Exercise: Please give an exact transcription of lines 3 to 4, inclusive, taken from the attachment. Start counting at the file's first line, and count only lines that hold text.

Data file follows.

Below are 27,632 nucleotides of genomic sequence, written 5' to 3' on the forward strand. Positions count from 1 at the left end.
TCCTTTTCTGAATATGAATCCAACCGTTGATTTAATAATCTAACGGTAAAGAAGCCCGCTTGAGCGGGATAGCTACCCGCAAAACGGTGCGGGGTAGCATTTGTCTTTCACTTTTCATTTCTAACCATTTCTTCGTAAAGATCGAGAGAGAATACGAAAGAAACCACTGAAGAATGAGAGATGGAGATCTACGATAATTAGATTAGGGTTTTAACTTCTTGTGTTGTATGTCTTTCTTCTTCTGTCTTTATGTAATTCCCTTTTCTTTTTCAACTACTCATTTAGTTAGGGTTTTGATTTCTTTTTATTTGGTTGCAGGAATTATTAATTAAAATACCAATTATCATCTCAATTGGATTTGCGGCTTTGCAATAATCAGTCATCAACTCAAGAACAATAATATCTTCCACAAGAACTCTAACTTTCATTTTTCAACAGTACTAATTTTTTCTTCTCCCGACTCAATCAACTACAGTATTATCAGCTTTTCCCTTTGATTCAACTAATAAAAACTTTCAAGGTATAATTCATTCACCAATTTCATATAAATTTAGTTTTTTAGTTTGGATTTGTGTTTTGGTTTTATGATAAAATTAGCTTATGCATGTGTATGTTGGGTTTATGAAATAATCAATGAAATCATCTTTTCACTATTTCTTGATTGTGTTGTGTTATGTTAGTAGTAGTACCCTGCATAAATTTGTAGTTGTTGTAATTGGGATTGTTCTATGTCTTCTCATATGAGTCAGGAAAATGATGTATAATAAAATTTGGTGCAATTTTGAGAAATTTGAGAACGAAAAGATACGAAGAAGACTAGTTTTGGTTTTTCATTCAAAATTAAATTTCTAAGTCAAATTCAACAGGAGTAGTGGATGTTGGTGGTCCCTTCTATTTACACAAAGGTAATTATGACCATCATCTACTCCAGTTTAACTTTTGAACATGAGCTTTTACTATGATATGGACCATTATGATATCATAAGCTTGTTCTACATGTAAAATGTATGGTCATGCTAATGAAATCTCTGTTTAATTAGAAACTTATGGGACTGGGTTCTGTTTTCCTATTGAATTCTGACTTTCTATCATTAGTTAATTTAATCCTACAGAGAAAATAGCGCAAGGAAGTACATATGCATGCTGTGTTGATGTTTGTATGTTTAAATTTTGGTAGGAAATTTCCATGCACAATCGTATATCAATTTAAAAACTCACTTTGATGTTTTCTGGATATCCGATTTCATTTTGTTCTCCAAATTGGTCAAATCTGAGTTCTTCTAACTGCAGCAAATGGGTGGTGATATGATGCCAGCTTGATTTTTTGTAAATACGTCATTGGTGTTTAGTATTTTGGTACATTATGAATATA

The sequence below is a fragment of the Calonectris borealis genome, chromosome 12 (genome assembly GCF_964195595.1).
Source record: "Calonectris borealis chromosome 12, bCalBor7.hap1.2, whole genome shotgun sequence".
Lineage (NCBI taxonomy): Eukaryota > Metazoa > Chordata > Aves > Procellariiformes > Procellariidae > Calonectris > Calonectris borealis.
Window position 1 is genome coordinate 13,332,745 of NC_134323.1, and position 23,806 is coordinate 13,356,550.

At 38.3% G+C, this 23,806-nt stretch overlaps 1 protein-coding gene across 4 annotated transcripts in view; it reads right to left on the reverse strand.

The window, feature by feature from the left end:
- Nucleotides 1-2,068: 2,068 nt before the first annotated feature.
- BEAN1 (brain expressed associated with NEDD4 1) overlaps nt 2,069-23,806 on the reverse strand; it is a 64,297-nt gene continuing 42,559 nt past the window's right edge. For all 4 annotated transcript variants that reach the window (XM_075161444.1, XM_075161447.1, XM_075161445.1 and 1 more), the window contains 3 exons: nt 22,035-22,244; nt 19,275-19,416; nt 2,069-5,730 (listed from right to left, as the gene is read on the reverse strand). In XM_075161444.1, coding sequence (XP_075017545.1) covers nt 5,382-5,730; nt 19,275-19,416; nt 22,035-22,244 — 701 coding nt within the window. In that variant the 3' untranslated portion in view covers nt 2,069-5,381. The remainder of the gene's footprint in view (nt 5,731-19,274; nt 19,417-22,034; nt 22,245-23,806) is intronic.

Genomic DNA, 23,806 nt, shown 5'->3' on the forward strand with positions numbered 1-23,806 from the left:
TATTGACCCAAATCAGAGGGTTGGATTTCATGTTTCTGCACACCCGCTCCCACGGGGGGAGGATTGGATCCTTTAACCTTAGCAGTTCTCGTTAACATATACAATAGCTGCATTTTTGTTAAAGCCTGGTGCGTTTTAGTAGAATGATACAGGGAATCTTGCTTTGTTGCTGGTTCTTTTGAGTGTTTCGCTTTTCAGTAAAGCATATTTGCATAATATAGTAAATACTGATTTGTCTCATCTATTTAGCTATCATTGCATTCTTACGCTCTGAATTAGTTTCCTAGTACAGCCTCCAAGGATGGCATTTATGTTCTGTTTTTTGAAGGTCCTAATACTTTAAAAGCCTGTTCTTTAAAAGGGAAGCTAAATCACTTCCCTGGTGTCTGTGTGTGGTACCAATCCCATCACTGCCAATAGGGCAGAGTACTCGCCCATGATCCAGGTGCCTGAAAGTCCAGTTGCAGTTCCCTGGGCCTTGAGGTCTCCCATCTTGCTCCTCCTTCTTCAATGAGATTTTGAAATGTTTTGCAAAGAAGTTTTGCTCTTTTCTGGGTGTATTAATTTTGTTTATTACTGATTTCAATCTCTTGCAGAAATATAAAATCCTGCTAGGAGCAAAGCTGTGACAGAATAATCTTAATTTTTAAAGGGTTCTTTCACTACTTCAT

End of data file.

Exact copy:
The sequence below is a fragment of the Calonectris borealis genome, chromosome 12 (genome assembly GCF_964195595.1).
Source record: "Calonectris borealis chromosome 12, bCalBor7.hap1.2, whole genome shotgun sequence".